South African producer James Tayler, far
right, on location in Kampala, Uganda.
(Images: Yes! That’s Us)
• James Tayler
Producer, The Boda Boda Thieves
+27 82 469 0706
Two filmmakers from the African continent have been commended by major film bodies for their bold adaptation of an Academy Award-winning film into a true African epic.
The Boda Boda Thieves, a film by South African producer James Tayler and Ugandan director Donald Mugisha, has recently been selected as one of five films – out of 113 submissions – to receive a grant from the World Cinema Fund at the prestigious Berlinale Festival in Germany.
The film garnered US$78 330 (R632 000) – the biggest portion of the five – and has also secured funding from the South African National Film and Video Foundation, an organisation that promotes local filmmaking through development and production funding.
It’s an adaptation of Italian director Vittorio De Sica’s original 1948 classic The Bicycle Thieves, which won the New York Film Critics Circle award the following year for Best Foreign Film, and an honorary Oscar in 1950. The Italian version was based on Luigi Bartolini’s novel of the same name.
Set in Uganda, The Boda Boda Thieves follows a rural family trying to make a living by running a motorbike taxi – or boda boda – service in a Kampala shanty town.
When thieves snatch the boda boda, and source of income, the family hunts for it through the bustling streets of the Ugandan capital, giving the audience an insider’s view of urban Africa as they go along.
The film is multilingual and contains Luganda, Swahili and Kampala street slang.
According to Tayler, the movie deviates considerably from the 1948 version but aims to stay true to the spirit of the original. “If we try for a remake we will fail, we know this,” he said. “But we are freely inspired by the film.”
Like De Sica’s film, the modern African rendition will stick to its neo-realism roots and will also explore themes about the generation gap, power and survival.
Neo-realism films flourished in post-war Italy between 1944 and 1952. Most stories were set amongst the poor and working class, filmed on location with non-professional actors. The films reflected the changes in the Italian psyche caused by economic and moral upheavals after the Second World War.
Showing Africa to itself
After watching De Sica’s The Bicycle Thieves, Mugisha and Tayler were struck by the similarities between post-war Italy and contemporary Africa.
They studied more films by De Sica and other neo-realists, and were convinced that the digital revolution in filmmaking made it possible, and necessary, to craft realist films that will show Africa to itself.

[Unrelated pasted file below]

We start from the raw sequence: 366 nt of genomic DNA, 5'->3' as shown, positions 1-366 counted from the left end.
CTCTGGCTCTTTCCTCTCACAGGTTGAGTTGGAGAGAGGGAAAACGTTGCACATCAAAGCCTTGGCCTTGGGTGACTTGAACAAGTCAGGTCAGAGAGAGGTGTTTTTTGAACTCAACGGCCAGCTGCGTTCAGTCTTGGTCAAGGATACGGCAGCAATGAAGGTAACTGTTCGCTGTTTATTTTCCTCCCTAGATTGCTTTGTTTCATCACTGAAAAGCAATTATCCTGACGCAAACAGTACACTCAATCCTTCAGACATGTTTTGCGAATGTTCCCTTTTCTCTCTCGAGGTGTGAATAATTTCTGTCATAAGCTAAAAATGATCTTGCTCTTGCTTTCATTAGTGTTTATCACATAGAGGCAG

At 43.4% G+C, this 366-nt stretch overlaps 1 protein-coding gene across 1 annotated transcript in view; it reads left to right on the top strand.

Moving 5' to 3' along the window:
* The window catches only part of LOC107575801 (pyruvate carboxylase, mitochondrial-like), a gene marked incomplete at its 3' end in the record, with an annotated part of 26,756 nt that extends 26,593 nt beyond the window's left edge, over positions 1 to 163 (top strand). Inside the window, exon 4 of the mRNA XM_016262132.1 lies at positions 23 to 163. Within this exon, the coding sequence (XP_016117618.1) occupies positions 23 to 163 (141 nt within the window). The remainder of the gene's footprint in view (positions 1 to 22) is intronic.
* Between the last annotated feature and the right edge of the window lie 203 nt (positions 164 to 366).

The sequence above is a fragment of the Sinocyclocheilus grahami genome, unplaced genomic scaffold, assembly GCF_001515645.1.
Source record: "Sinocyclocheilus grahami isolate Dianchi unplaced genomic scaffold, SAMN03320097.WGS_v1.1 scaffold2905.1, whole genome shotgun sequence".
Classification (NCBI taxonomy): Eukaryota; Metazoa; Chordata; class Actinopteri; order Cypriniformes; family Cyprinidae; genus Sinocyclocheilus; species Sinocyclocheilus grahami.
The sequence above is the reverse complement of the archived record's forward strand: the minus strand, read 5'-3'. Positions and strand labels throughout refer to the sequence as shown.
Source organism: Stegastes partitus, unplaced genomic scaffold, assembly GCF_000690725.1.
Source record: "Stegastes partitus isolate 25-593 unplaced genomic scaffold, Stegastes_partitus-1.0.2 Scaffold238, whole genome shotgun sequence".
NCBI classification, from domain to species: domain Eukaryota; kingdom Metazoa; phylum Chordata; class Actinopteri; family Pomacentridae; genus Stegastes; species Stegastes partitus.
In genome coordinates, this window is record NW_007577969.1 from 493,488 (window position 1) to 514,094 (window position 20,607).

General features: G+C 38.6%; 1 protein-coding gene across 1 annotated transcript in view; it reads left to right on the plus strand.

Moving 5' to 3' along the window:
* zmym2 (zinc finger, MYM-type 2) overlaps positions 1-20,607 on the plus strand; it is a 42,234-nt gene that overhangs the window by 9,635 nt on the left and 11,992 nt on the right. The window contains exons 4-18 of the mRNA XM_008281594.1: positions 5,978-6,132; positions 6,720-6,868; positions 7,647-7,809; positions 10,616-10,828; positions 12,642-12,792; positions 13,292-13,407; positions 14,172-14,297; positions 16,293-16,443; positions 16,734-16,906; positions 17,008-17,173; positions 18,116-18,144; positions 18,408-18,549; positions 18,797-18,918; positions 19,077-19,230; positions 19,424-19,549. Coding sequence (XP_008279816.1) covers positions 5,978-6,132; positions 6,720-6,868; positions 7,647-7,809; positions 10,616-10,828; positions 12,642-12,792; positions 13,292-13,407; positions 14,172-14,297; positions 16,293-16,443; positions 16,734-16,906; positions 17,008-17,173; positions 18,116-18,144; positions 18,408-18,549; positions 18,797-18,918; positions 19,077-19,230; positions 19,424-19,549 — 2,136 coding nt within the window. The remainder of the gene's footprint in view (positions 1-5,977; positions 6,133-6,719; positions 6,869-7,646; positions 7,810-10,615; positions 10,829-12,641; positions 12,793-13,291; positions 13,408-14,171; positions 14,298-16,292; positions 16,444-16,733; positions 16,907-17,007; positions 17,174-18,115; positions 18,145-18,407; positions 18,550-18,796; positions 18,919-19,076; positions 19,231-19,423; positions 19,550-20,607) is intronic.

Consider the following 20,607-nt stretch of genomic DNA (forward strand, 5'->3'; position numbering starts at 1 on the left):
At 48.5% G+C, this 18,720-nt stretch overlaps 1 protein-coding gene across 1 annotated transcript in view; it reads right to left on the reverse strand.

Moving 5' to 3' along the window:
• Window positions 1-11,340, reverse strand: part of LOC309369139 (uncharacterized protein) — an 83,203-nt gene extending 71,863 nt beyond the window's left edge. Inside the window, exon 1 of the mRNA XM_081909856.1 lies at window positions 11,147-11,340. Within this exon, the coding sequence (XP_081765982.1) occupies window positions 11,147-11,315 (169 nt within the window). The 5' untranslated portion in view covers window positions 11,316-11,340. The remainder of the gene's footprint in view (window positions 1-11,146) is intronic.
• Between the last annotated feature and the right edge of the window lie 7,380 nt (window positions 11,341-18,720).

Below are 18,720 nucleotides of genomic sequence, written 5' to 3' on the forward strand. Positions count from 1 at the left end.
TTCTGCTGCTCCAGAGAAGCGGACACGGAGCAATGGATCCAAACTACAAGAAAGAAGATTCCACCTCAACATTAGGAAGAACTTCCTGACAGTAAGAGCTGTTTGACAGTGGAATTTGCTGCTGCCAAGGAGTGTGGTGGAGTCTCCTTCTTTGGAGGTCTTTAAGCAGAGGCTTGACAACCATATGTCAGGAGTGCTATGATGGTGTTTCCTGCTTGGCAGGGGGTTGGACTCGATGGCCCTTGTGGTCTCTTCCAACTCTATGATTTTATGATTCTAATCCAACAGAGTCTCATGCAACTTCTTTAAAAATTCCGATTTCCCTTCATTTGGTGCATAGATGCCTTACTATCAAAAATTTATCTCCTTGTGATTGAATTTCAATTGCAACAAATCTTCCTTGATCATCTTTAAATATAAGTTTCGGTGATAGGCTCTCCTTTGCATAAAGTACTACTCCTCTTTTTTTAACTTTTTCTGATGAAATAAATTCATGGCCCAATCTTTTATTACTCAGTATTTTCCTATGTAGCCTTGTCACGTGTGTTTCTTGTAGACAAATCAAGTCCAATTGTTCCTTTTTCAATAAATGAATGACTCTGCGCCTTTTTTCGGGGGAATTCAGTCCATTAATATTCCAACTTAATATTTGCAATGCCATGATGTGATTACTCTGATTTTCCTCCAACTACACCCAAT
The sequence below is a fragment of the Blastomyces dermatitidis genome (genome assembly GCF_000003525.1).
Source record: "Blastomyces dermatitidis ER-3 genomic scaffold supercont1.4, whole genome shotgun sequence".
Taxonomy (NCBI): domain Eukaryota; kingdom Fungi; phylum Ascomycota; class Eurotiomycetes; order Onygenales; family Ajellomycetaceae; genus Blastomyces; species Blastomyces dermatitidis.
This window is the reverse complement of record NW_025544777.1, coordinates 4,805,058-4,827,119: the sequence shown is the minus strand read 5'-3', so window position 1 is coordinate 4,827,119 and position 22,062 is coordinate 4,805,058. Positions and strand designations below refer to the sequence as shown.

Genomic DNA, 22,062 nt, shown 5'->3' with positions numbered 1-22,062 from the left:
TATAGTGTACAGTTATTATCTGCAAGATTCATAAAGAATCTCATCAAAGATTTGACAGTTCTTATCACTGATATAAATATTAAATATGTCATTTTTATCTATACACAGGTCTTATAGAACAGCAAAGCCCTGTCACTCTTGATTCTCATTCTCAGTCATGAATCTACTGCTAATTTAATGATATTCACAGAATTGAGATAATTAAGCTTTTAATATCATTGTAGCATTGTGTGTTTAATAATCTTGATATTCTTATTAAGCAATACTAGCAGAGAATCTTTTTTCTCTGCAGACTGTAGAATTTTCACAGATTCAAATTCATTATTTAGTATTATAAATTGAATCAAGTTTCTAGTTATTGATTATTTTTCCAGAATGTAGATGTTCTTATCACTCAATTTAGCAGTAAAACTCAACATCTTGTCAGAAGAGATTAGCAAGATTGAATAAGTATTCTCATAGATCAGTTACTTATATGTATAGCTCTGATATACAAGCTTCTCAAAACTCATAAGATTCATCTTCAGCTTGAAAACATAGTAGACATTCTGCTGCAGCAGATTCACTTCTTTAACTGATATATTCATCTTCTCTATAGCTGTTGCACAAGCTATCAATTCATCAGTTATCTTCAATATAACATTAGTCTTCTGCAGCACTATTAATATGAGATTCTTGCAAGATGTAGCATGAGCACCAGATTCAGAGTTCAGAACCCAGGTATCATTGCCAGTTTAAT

Setting the story in Africa seemed to be the natural thing to do for the two filmmakers, as they believed the urban areas on the continent are experiencing the same upheavals and restructuring as post-war Italy.
Tayler said Africa is currently re-inventing itself after the colonial era, the various wars of independence and the rise of true democracy.
He added that Africa’s demographics are changing as rural communities flock to the cities. “The fastest rate of urbanisation in the world is taking place in sub-Saharan Africa. Young people from the countryside are seeking jobs in the city.”
Tayler said that they plan to release the film in four-wall screenings in the ghetto video halls and other venues, as well as at an international world cinema festival. A four-wall screening is one which can take place in any space with four walls, seating, and appropriate sound and projection – in other words, a church or community hall, a library, or even an actual movie theatre.
Applying ubuntu to filmmaking
Tayler said the collective “aims to steer African cinema towards autonomy and a sense of self that is rooted in who we actually are”.
He added that
The collective has already produced and released two films; Divizionz and Yogera.
Tayler is optimistic that the new creative energy and talent that abounds in the South African film industry will help develop local cinema.
For the industry to grow, he believes that local filmmakers have to open up to the rest of Africa and forge new partnerships. “We are missing enormous opportunities in the rest of Africa. We hope to position ourselves out front,” he said.
He also said that South African cinema will grow like any other film industry, by stumbling a few times before becoming successful. “We need to make a lot of bad films before the really great ones will emerge.”
The story comes first
Yes! That’s Us is currently pioneering a filmmaking technique called the GueREAListic approach – the name is taken from the guerrilla freedom fighters that liberated Africa. Film units are divided into small groups of people performing a number of tasks without a centralised command chain.
The collective does not punt a director’s agenda and instead insists that the story comes first.
“Everyone contributing to the finished film has ‘directed’ the film in one way or another. All that matters is the story and its connection to the audience,” said Tayler.
The mandate also asks filmmakers to put Africa first, urges them to own their equipment, advises to not feed Western preconceptions of the continent, and encourages collaboration with other artists from other platforms such as music, dance and even fashion in order to make better films and broaden the audience.